There are two disclaimers that I have to put at the beginning of this review.
The first is an official one. I received this book free for review from Blogging for Books by WaterBrook Multnomah. This does not mean that the review has to be favorable, so the review is my honest opinion, but I do have to notify that it was a review copy. Consider yourself notified.
The second is unofficial. I am a huge fan of Leonard Sweet's books. I have read almost every single one of his books, so the fact that this one came up for review was awesome! The fact that two came out in one month is even better (the second Sweet book is I Am a Follower which I am also reading for fun). So, I am a little biased when it comes to Sweet's stuff.
With both of those disclaimers typed, onto the review. In Viral, Sweet introduces two concepts namely the Gutenberger culture and the Googlers culture. The Gutenberger culture is defined by Sweet as those who were raised with type and paper while the Googlers are defined by Sweet as those who were raised in the computer age. I am going to stop there before going on since this was one of the sticking points that kept nagging at me as I was reading this book. Dividing people into two groups is going to be problematic since people tend not to fit neatly into categories. I understood what Sweet was doing and even he acknowledges the difficulty of dividing at the very end of the book, but there are whole groups of Gutenbergers who are very comfortable in the Googler world. As I wrote, that was just a sticking point, but throughout the book his point isn't to divide the groups to define them, but rather to talk about how each group views God, Jesus, the church, etc. His point is that both groups come to know Jesus in very different ways and the church will need to embrace both ways eventually moving to the Googler world, but tends to reside in the Gutenberger world.
Since the Googler world is the main focus of the book, Sweet goes deeper into the world by calling them TGIF Christians. The TGIF Christian is the second concept and takes up the end of the book. TGIF stands for-Twitter, Google, iPhone, and Facebook. Googlers are comfortable in these social worlds. He uses each social network to not only show how the church should address the Googlers, but also how they see God. He uses each Social network to name to define certain views. For example, he uses Twitter to talk about Following and following Christ, iPhones for connectedness, etc. He not only shows the pluses of these, but also some of the difficulties that the Googlers will have with each of these especially around the idea of false communities.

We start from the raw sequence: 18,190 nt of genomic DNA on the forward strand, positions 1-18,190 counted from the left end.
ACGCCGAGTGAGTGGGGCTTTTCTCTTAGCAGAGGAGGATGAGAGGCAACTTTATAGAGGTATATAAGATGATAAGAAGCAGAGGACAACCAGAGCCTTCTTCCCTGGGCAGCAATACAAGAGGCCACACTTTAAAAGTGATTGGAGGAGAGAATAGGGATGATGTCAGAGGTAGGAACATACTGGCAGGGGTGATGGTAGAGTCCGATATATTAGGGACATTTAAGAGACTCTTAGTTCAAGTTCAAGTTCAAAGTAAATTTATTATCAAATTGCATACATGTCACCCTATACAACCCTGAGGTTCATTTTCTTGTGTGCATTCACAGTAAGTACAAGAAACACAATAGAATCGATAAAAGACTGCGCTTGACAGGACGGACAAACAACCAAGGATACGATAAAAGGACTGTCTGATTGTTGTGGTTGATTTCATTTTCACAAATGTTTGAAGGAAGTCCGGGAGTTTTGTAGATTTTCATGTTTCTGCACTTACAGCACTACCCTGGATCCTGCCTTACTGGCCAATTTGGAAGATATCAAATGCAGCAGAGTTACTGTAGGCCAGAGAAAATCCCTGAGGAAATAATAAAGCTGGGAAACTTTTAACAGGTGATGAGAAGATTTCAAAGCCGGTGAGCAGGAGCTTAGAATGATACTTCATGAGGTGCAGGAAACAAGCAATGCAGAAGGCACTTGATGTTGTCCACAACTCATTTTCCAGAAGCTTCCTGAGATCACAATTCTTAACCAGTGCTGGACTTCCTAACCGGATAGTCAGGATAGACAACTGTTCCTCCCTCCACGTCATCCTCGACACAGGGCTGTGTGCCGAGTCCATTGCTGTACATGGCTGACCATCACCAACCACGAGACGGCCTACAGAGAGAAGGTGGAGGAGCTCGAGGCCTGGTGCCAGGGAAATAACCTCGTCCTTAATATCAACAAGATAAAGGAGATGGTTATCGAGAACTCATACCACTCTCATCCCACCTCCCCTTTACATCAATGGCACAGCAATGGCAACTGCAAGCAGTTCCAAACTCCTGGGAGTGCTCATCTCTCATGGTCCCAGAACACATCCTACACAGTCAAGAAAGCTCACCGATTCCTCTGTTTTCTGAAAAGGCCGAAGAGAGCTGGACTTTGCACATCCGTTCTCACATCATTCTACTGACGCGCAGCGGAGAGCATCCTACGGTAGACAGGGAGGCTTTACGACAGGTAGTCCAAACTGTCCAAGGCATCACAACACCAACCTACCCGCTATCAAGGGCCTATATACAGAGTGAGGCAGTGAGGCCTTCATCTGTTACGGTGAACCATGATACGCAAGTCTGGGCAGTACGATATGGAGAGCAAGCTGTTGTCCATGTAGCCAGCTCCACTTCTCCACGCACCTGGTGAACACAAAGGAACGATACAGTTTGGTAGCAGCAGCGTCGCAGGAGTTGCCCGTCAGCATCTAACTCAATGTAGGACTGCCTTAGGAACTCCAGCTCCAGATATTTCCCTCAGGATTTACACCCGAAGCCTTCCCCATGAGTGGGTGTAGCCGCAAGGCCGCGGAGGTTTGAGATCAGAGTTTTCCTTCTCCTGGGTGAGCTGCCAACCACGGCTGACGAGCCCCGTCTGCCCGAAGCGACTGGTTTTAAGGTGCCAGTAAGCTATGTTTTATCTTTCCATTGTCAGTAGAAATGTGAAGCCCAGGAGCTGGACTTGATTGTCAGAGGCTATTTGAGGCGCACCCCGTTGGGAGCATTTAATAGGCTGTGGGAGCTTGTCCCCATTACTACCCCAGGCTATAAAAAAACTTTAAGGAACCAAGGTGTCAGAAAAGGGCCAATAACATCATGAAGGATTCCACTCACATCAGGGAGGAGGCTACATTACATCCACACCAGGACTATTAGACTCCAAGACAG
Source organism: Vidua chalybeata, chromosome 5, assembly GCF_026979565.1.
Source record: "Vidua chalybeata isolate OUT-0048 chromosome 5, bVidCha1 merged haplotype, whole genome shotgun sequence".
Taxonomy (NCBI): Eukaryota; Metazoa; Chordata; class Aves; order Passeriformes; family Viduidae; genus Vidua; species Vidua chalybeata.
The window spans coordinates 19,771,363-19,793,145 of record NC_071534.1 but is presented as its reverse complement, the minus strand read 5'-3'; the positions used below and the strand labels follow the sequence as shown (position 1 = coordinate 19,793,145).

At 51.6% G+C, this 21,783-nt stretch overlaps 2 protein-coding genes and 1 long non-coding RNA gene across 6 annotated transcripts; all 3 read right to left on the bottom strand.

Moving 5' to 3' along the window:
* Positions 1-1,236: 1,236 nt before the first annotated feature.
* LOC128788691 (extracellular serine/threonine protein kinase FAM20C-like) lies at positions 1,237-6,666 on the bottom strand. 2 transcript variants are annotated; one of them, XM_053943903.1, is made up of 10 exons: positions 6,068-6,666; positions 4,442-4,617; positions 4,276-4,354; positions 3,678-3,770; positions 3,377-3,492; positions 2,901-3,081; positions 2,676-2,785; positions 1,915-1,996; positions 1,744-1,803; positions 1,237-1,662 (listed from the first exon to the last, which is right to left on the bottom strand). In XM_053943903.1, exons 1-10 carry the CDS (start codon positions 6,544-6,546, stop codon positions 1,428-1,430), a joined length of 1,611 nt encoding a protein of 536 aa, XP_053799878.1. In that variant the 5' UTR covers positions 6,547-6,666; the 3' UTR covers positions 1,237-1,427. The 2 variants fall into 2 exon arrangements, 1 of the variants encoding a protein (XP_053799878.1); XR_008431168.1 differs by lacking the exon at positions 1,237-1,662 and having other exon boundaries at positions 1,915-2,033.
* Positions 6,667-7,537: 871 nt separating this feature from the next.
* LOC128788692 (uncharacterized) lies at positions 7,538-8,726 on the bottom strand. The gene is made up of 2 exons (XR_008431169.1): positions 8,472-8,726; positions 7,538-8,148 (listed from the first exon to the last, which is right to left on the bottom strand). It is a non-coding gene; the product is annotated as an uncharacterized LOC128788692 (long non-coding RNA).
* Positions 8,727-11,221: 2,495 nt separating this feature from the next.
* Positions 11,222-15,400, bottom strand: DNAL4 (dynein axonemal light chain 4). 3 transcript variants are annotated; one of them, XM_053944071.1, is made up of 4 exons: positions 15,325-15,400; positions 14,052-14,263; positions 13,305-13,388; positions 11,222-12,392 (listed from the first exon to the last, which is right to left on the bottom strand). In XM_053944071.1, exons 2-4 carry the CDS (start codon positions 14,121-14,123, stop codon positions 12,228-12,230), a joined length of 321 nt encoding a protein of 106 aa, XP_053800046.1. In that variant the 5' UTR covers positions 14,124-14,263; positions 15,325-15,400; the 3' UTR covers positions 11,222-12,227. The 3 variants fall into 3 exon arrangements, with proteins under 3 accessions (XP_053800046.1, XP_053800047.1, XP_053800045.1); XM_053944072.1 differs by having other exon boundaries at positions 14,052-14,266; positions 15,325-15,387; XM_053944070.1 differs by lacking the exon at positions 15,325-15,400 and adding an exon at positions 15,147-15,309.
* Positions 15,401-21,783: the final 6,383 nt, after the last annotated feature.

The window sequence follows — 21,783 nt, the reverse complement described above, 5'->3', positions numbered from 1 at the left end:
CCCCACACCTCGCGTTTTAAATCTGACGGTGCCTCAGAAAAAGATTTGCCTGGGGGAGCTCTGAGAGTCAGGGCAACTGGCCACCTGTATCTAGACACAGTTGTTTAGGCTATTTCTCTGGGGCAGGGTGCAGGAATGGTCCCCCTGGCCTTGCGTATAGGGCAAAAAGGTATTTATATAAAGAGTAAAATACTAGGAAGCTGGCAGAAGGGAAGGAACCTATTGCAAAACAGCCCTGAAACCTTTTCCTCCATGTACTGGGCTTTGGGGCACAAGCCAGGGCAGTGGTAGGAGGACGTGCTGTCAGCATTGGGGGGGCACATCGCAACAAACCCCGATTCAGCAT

Overall, I enjoyed the book. As I wrote, I had a stumbling block with the division in the beginning and I could not get "Thank God It's Friday" out of my head while reading the acronym in the beginning of the book. I will also say that on some points I felt that Sweet was trying to wedge Jesus into a great concept and Jesus could have been left out of that concept and it would still have been valid. Other times I think he pulled back too quickly when he could have connected the concept to Jesus easily. For example, during the Facebook discussion, he talks about the desire of Googlers to be face to face with people. I felt that he could have talked about the connectedness that Jesus had to people, but the concept never made it. I would say the book is worth reading though and it has some absolutely wonderful concepts.